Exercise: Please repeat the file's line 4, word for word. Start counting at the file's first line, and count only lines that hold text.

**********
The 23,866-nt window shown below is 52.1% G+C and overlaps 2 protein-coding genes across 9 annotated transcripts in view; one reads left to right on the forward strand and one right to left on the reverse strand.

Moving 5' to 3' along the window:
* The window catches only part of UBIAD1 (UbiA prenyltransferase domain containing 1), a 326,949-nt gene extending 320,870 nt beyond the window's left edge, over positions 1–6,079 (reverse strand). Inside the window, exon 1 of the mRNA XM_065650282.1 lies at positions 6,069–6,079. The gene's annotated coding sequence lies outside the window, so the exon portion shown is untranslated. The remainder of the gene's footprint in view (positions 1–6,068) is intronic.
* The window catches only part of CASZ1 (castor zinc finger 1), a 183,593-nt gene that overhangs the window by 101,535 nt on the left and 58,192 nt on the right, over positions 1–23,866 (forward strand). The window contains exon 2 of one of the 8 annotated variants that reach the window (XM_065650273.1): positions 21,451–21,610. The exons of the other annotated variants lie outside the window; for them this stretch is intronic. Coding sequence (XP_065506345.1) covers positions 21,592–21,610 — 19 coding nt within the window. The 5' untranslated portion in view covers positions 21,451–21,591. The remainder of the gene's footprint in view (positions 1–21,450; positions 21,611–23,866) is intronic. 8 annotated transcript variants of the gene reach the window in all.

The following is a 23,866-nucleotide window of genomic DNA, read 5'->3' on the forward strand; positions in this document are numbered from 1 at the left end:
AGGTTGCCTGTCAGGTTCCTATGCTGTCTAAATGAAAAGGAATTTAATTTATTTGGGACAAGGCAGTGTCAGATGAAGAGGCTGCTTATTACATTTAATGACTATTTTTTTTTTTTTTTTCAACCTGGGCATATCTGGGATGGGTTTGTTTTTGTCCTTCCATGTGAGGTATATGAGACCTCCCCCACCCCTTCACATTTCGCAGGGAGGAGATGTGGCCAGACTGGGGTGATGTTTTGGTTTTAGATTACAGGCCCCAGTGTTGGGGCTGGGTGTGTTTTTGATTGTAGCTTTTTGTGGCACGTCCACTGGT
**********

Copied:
* The window catches only part of CASZ1 (castor zinc finger 1), a 183,593-nt gene that overhangs the window by 101,535 nt on the left and 58,192 nt on the right, over positions 1–23,866 (forward strand). The window contains exon 2 of one of the 8 annotated variants that reach the window (XM_065650273.1): positions 21,451–21,610. The exons of the other annotated variants lie outside the window; for them this stretch is intronic. Coding sequence (XP_065506345.1) covers positions 21,592–21,610 — 19 coding nt within the window. The 5' untranslated portion in view covers positions 21,451–21,591. The remainder of the gene's footprint in view (positions 1–21,450; positions 21,611–23,866) is intronic. 8 annotated transcript variants of the gene reach the window in all.